As the new year begins, goal setting is a popular topic of conversation. Unfortunately, setting goals is not the same as achieving them. Research from the University of Scranton suggests that 92% of people who set goals for the New Year fail to meet them. This isn’t great news for school leaders, who are tasked with both creating and reaching goals with their schools and staff. Still, setting achievable goals with your staff is possible—start with the four proven strategies below.
4 Successful Strategies for Setting Achievable Goals
Setting a goal is easy, but seeing it through to the end—despite obstacles, mistakes, and occasional failure—is not. Fortunately, these strategies will help your staff follow through to the finish line.
1. Uncover passion and purpose.
Want to know a key ingredient in goal achievement? Passion. People who reach their goals truly want to do so.
It’s important to let your staff choose their own goals. Of course, their personal goals should be aligned with your school’s overall vision and mission. But what aspect of this mission is most exciting to the individual teacher? How would they love to contribute? And what improvements would they like to make in order to maximize their contribution?
Along with passion, purpose is a major factor in goal achievement. When an individual sees a purpose behind their goal, especially a self-transcendent purpose, they are more likely to achieve it. It’s likely that this rule of thumb is even more true of those who choose helping professions.
So, if your teachers understand how achieving their goal will benefit others (e.g., their students), they are more likely to stick with it. Ask questions like:
- Why did you choose this goal?
- Why does reaching this goal matter to you?
- How do you think reaching this goal will benefit others (your students, colleagues, etc.)?
If your staff sets goals with passion and purpose, they’re likelier to persevere to the finish line.
2. Set S.M.A.R.T. goals, but don’t stop there.
You’ve probably heard of S.M.A.R.T. goals. These goals are:
Yes, these are important components of setting achievable goals, but the S.M.A.R.T. formula alone isn’t enough.
Envisioning the goal is equally important. Ask your staff how they will know that their goal has been achieved. This goes beyond measurements and numbers. What will be different in the classroom? What will they see and hear? How will they feel?
Imagining what success will look like provides extra motivation, especially if the goal is fueled by passion and purpose.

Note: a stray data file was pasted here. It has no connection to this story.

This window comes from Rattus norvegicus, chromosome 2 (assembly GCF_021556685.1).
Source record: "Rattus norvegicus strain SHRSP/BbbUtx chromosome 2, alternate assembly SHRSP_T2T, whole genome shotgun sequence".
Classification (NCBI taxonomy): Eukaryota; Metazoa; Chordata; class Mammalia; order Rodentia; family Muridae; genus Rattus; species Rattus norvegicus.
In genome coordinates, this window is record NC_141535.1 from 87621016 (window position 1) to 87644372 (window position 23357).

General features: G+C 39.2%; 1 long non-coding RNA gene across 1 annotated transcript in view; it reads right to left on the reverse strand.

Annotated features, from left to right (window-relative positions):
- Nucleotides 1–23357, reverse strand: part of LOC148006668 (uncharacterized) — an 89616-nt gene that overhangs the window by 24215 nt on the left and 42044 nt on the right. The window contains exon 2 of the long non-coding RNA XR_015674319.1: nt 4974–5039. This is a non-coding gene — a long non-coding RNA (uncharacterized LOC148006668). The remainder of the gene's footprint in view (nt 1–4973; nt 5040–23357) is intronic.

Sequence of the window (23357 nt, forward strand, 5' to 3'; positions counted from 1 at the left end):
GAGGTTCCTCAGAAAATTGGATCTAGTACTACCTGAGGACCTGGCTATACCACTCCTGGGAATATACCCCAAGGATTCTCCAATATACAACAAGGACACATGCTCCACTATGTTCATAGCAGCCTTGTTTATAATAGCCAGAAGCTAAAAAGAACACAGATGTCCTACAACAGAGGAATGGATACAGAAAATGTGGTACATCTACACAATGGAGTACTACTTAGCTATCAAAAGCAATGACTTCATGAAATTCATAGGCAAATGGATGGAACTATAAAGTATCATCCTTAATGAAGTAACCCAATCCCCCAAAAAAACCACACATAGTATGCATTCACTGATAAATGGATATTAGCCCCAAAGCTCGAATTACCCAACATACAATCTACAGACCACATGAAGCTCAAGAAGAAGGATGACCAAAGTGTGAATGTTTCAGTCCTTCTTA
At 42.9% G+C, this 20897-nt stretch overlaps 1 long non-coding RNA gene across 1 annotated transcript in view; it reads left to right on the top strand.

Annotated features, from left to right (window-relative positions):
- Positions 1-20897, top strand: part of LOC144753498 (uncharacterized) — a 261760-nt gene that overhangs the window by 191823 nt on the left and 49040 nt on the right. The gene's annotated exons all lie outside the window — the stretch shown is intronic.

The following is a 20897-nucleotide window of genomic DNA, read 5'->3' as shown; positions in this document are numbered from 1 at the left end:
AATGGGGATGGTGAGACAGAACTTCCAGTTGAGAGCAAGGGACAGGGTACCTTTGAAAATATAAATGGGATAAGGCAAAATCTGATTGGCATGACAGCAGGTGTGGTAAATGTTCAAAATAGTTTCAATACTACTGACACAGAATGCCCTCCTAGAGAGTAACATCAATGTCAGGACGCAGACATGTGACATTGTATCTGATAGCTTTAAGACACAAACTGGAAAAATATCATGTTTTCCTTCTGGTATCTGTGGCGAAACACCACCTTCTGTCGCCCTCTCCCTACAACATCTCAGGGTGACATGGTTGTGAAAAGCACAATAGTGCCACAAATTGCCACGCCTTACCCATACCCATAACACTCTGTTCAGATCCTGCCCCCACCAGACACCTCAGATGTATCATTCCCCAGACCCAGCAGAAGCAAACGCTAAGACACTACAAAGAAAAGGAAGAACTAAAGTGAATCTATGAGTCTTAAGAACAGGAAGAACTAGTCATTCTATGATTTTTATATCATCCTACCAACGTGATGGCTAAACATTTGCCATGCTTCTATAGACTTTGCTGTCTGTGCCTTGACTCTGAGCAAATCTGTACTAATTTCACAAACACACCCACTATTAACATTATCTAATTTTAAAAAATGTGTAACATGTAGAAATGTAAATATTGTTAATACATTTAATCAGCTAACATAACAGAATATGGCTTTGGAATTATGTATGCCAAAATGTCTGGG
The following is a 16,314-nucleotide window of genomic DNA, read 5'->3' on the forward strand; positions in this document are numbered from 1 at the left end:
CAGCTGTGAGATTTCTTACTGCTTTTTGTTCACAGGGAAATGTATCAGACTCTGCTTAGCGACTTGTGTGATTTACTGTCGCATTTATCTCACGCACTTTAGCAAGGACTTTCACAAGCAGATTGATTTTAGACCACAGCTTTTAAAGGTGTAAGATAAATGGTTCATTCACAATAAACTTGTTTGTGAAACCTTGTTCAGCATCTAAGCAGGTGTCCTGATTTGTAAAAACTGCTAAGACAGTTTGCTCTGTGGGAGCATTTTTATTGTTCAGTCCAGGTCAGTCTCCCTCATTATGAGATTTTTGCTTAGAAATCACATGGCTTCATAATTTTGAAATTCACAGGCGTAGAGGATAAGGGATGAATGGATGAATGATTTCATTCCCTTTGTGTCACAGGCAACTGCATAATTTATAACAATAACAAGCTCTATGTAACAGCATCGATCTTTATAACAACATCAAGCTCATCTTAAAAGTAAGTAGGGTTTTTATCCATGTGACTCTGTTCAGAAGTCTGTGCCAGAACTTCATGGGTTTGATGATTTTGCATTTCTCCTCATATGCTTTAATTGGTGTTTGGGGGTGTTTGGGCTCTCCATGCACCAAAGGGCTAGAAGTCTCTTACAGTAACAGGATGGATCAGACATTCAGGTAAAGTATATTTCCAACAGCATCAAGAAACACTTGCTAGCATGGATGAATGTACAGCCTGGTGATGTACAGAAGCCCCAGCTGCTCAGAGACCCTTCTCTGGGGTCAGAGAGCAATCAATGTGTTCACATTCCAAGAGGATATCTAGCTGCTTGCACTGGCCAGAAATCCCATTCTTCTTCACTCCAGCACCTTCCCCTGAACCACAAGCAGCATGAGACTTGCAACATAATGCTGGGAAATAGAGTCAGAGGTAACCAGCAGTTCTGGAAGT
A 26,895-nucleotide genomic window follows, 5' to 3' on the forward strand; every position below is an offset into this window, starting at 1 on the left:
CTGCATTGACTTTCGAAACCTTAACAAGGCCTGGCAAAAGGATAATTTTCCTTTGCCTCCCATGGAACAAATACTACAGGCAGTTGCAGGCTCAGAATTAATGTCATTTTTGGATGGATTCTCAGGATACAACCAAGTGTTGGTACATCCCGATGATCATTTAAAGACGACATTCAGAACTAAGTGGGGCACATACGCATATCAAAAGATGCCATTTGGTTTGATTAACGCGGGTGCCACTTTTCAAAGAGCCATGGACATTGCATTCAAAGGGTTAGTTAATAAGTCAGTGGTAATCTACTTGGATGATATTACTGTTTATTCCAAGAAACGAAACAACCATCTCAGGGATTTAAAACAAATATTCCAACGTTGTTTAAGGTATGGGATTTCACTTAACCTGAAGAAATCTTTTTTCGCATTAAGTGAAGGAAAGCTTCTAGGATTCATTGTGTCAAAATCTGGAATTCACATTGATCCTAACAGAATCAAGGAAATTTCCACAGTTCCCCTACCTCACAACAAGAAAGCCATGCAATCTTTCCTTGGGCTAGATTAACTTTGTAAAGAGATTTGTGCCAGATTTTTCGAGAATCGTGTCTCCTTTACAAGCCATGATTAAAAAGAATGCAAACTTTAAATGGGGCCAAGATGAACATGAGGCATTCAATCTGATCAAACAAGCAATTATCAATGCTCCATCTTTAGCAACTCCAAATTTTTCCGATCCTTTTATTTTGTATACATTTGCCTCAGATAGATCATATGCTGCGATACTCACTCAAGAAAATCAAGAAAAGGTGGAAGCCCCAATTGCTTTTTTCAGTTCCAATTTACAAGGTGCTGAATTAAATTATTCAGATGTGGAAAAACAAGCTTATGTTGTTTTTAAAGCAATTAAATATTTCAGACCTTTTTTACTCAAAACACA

3. Make a plan for overcoming obstacles.
Psychologist Gabriele Oettingen is responsible for much of the most groundbreaking work on goal achievement. In her research, she found TWO key strategies to successfully reaching goals:
(1) Mental Contrasting- Visualizing reaching a goal and imaging the obstacles that might stand in the way.
(2) Implementation Intentions- Planning for how you will overcome these obstacles.
From her research, Oettingen developed the acronym WOOP. WOOP stands for:
- Wish- What would you like to achieve?
- Outcome- Visualize how it would look/feel to reach this goal.
- Obstacles- What might hold you back from achieving this goal (or what has held you back from achieving this goal in the past?)
- Plan- If these obstacles occur, what will you do to overcome them? Write an if/then statement: If [obstacle] occurs, then I will [action].
Unexpected obstacles and feelings of discouragement are major reasons that people fail to reach their goals. Brainstorm potential obstacles and plan for their occurrence, and your staff will be prepared for success.
4. Incorporate regular check-ins and feedback.
Remember: Reaching goals is an ongoing process. It’s not simply a means to an end. Create opportunities to check in with your staff on their goals. What successes have they had so far? Have they encountered any obstacles? What are their next steps?
If you have monthly faculty meetings, this can be a good time for teachers to check in with an accountability partner. When you observe teachers, ask about the goal they’re working toward and (if applicable) provide relevant feedback. Encourage teachers to ask for support and advice as needed.
Final Thoughts: Setting Achievable Goals with Your Staff
Simply declaring a goal, no matter how pure our intentions, is not enough to bring it to fruition. Help your staff succeed by encouraging them to choose goals with passion and purpose, envision what success will look like, plan for potential obstacles, and regularly check-in throughout the process.
Completing a written goal setting reflection at an upcoming faculty meeting is one way to incorporate many of these strategies. Plus, psychology professor Gail Matthews found that you’re 42% more likely to achieve your goals if you put them in writing.
So, get to setting those goals with your staff—and achieving them too!